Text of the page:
Wednesday, 25 July 2012

The hymn O Sacred Head

The versions of the hymn 'O Sacred Head' are translations of the medieval poem Salve Caput Cruentatum.  There are two most well know versions: 'O Sacred Head sore wounded' by Robert Bridges and 'O Sacred Head ill - used' by Ronald Knox.  The poem was first translated into the vernacular in German by the prolific Lutheran hymnist Paul Gerhardt (1607-1676). Although Gerhardt translated the whole poem, it is the closing section which has become best known, and is often sung as a hymn in its own right. The German hymn begins, "O Haupt voll Blut und Wunden".

Paulus Gerhardt

The music for the German and English versions of the hymn is by Hans Leo Hassler, written around 1600 for a secular love song, "Mein G'müt ist mir verwirret", which first appeared in print in 1601. The tune was appropriated and rhythmically simplified for Gerhardt's German hymn in 1656 by Johann Crüger. Johann Sebastian Bach arranged the melody and used five stanzas of the hymn in his St Matthew Passion, stanza 6 also in his cantata Sehet, wir gehn hinauf gen Jerusalem, BWV 159. Bach used the melody on different words in his Christmas Oratorio, both in the first choral (#5) and the triumphant final chorus. Franz Liszt included an arrangement of this hymn in the sixth station, Saint Veronica, of his Via Crucis (the Way of the Cross), S.504a. Here is a recording of from the St. Matthew Passion of J.S. Bach:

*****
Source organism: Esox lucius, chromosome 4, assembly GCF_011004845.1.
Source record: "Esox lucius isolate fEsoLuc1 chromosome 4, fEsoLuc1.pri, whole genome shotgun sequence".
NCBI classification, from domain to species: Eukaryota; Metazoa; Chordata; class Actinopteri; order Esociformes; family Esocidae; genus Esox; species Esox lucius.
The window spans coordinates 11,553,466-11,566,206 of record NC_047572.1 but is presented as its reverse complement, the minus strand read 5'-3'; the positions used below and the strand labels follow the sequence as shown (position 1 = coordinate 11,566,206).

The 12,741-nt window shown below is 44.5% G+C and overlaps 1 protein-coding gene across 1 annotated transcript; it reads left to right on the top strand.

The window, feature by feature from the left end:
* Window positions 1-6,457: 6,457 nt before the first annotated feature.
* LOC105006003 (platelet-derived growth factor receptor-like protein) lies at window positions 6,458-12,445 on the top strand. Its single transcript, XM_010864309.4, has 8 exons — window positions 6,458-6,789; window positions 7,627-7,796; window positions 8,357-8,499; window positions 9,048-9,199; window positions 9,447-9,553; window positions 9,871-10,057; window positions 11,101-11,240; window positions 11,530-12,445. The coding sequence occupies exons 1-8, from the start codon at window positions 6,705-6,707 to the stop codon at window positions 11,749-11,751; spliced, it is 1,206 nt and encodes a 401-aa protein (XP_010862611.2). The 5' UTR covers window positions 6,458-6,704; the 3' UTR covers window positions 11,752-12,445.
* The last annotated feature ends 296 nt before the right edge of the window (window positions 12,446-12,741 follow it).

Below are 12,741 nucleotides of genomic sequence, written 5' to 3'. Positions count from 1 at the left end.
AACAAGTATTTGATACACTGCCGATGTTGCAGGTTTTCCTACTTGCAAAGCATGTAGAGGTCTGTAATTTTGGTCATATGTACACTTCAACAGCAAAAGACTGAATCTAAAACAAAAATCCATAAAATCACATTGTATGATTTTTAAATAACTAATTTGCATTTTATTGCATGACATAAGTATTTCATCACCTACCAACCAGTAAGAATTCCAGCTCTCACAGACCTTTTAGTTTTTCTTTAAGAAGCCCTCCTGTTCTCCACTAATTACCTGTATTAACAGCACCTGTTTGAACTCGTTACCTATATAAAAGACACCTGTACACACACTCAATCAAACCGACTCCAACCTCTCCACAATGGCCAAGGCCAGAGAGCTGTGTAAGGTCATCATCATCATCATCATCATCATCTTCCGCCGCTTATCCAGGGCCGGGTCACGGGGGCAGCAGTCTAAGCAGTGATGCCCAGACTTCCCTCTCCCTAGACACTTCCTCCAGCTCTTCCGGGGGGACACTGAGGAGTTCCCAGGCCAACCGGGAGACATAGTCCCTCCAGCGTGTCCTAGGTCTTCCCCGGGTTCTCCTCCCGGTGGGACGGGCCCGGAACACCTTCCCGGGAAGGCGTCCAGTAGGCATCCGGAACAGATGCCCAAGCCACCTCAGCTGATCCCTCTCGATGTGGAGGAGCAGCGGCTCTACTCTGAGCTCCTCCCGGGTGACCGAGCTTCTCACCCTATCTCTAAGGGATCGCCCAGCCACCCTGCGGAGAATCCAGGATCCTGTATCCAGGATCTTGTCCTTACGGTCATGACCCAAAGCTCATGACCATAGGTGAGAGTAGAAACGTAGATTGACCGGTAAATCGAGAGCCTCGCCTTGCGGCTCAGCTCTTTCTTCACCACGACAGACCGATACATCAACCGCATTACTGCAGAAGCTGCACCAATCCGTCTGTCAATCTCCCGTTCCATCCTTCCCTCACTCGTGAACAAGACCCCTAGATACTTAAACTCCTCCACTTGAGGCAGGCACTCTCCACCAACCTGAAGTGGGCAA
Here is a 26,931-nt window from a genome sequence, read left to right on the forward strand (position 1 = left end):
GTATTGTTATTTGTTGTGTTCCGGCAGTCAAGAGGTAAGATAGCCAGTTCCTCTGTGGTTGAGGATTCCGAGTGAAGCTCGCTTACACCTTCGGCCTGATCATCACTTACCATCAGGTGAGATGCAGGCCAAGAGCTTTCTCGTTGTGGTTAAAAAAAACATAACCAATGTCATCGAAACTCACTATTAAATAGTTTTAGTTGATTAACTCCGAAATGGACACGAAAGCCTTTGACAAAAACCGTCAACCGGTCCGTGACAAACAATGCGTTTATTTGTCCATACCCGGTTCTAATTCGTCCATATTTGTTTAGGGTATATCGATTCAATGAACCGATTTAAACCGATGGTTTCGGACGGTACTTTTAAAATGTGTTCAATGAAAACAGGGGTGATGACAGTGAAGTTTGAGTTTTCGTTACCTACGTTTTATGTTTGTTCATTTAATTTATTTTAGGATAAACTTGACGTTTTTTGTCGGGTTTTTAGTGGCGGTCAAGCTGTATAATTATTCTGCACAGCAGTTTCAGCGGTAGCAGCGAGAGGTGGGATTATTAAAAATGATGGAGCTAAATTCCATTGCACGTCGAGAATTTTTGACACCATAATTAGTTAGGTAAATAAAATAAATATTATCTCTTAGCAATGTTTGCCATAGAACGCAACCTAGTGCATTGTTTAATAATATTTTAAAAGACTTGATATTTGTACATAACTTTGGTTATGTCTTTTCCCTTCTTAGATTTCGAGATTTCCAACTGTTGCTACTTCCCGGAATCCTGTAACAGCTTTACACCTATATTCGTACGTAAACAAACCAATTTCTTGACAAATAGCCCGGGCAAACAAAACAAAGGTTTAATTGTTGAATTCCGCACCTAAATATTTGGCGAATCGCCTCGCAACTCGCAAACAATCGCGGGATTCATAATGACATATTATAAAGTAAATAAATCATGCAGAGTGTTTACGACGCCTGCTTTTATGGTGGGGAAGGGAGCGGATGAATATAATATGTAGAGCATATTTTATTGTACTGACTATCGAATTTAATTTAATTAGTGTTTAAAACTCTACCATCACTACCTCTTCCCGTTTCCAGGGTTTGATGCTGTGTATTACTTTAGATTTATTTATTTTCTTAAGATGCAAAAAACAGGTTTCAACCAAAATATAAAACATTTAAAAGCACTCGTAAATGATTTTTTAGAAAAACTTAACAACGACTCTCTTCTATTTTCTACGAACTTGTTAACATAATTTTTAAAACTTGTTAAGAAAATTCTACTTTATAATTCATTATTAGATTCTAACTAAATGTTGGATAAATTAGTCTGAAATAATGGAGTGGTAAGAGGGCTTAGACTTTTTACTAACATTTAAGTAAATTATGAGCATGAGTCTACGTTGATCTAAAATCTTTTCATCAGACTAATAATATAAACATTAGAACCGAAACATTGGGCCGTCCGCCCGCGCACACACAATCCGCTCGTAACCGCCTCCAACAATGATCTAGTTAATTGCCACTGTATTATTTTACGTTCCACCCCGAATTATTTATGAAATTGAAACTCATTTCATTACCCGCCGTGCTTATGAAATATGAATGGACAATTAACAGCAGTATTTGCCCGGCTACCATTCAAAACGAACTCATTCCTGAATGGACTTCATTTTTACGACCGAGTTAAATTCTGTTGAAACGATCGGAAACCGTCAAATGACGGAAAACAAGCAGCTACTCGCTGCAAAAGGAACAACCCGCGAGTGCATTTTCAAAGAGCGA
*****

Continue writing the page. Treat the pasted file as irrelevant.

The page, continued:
The hymn was first translated into English in 1752 by John Gambold (1711-1771), an Anglican vicar in Oxfordshire. His translation begins, "O Head so full of bruises." In 1830 a new translation of the hymn was made by an American Presbyterian minister, James Waddel Alexander (1804-1859). Alexander's translation, beginning "O sacred head, now wounded," became one of the most widely used in 19th and 20th century hymnals. Another English translation, based on the German, was made in 1861 by Sir Henry Baker. Published in Hymns Ancient and Modern, it begins, "O sacred head surrounded by crown of piercing thorn."